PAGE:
Over in the Old Country, Eurocrats have themselves all in a lather over suggestions that a "cartel" is fixing the prices of bananas and pineapples. Despite this story having broken nearly a week ago, details remain scarce. Still, what we do know is this:
- Cincinnati-based Chiquita
(NYSE:CQB)has discovered that some of its employees shared unspecified information with unspecified competitors about the volume of Chiquita's fruit shipments and its pricing.
- Chiquita informed the European Commission of its discovery, and the Commission subsequently began an investigation.
- European offices of Chiquita competitors Fresh Del Monte
(NYSE:FDP), Fyffes (Pink Sheets: FYFFF), and Dole Food have all been raided by EU antitrust officials.
- Sorry. That's about it.
The press releases put out by the companies involved, including Chiquita's own, are remarkable mainly for the lack of information they contain. Everyone admits they are being investigated. Everyone (except for Chiquita) denies there's any cartel. As for why Chiquita is "breaking ranks," that remains a mystery. The company has little to lose if its allegations are true, because EU antitrust regulations exempt a "corporate whistleblower" from fines for any anticompetitive acts it has committed. On the other hand, if Chiquita's allegations are false, it's hard to see what the company has to gain from making them. By that reasoning, it seems likely that there's at least some truth to Chiquita's story.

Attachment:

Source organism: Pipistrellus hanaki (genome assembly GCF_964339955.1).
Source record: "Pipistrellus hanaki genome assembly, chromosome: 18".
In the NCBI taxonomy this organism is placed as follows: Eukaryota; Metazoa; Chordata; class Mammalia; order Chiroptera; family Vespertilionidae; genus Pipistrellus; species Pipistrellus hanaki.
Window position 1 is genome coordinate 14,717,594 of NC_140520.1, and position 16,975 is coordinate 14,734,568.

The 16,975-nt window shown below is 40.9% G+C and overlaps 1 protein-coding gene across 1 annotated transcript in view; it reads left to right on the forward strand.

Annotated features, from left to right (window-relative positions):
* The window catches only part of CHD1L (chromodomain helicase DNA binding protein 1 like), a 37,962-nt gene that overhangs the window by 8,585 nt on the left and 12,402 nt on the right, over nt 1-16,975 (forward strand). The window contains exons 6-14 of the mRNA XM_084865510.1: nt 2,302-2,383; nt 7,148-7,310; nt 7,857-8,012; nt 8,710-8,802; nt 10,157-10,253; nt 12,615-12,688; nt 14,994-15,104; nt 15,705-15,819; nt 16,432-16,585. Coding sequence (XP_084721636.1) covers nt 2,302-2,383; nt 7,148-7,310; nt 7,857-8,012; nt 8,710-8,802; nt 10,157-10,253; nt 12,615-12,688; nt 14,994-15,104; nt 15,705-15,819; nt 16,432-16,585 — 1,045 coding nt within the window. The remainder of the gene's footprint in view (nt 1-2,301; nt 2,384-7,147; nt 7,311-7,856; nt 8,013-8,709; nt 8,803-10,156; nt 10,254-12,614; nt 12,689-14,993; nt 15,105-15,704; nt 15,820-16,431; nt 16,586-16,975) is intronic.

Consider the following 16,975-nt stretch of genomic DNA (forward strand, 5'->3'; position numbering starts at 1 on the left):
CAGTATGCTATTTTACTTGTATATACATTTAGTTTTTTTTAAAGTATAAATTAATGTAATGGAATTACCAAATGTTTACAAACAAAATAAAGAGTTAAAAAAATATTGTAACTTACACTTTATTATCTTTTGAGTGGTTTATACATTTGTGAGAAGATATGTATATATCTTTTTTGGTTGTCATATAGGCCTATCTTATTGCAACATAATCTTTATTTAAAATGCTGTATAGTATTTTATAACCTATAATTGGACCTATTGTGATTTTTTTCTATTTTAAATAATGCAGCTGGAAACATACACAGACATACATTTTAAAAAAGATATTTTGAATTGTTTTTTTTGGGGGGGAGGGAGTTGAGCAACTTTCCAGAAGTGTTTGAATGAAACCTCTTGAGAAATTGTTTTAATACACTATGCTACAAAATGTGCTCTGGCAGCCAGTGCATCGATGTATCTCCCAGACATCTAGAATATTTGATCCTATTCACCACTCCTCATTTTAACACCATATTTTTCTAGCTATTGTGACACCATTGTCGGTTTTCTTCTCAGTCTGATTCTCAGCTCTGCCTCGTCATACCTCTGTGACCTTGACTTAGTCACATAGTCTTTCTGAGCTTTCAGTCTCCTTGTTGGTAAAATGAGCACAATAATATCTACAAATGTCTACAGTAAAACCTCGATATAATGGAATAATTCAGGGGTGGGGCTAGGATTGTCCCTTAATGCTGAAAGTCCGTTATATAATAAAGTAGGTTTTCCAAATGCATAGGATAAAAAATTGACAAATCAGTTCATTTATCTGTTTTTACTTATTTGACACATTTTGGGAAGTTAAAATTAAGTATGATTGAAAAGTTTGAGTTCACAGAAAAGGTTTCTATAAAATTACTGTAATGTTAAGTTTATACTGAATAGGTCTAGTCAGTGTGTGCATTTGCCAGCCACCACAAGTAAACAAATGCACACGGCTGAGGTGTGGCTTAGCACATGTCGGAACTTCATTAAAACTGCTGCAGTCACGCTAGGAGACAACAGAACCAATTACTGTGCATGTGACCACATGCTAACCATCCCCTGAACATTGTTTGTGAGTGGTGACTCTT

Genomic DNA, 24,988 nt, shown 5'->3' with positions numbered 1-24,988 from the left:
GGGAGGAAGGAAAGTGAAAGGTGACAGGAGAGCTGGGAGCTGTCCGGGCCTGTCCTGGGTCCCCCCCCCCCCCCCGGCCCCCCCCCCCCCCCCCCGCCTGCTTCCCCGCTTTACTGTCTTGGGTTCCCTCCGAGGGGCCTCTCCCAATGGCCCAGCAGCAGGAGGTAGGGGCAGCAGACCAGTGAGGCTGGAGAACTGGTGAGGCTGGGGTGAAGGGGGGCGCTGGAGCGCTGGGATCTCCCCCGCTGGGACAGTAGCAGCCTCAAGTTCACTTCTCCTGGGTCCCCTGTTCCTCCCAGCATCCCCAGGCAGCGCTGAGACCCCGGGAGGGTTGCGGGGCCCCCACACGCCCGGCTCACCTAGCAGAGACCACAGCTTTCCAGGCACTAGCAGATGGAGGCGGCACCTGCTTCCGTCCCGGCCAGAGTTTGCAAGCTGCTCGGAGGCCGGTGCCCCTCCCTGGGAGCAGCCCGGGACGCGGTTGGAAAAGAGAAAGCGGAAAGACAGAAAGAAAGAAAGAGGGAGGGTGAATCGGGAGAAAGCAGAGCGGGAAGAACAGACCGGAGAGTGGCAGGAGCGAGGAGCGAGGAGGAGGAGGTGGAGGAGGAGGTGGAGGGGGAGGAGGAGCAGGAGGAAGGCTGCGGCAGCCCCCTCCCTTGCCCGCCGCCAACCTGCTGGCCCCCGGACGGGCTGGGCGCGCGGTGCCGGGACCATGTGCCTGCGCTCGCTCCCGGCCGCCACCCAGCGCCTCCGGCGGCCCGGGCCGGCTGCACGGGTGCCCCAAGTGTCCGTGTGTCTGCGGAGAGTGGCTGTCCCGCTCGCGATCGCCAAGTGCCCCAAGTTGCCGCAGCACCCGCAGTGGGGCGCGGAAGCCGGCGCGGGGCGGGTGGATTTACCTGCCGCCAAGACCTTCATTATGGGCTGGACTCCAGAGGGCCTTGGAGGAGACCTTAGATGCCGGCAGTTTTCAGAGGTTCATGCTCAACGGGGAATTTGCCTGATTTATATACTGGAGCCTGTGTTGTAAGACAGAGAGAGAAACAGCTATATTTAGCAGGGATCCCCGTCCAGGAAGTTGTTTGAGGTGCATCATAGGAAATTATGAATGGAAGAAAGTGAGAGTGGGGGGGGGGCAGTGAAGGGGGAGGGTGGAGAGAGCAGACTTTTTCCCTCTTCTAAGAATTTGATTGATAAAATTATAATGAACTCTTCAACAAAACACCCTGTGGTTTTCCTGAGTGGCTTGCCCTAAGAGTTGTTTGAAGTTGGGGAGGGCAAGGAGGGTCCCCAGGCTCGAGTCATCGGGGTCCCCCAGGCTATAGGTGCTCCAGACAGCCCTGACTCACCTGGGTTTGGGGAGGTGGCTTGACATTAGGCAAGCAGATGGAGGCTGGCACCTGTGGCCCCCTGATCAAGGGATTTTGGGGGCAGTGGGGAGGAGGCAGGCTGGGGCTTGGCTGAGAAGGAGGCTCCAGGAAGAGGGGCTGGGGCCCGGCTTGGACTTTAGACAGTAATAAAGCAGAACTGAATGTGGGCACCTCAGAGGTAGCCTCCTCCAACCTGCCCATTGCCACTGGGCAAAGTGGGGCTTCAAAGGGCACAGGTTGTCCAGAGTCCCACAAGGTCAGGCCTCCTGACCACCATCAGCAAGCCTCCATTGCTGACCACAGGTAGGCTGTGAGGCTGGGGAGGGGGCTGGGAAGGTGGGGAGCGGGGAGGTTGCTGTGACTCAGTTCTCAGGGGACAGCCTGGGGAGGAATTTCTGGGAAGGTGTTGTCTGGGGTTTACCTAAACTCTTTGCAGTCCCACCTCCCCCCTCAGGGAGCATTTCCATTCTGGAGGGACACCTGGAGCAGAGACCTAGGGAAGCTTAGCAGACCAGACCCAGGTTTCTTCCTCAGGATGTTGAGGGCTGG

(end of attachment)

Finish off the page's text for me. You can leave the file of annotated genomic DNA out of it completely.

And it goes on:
Even so, the facts as reported make no sense. The aim of a cartel (think "OPEC") is usually to divide up a market among the cartel members and fix prices at an artificially high level to maximize profits. But Europe already divides up its fruit market on its own by imposing quotas on foreign fruit companies in an effort to reserve market share for former European colonies. With their ability to "flood the market" with cheap produce stymied by those quotas, it seems unlikely that the foreign companies could depress prices to drive their ex-colonial competition out of business. The formation of a fruit cartel seems virtually impossible without the cooperation of the ex-colonials. Playing "Cartel" is no fun unless everyone plays, you see.
Finally, the facts as reported by Chiquita don't exactly scream "cartel." Chiquita is only saying that its employees told other companies about Chiquita's plans -- it doesn't sound like the information flowed both ways. Unless there's more to this story than has so far been revealed, I have to say that, yes, it's looking very much like a tempest in a fruit cup, indeed.
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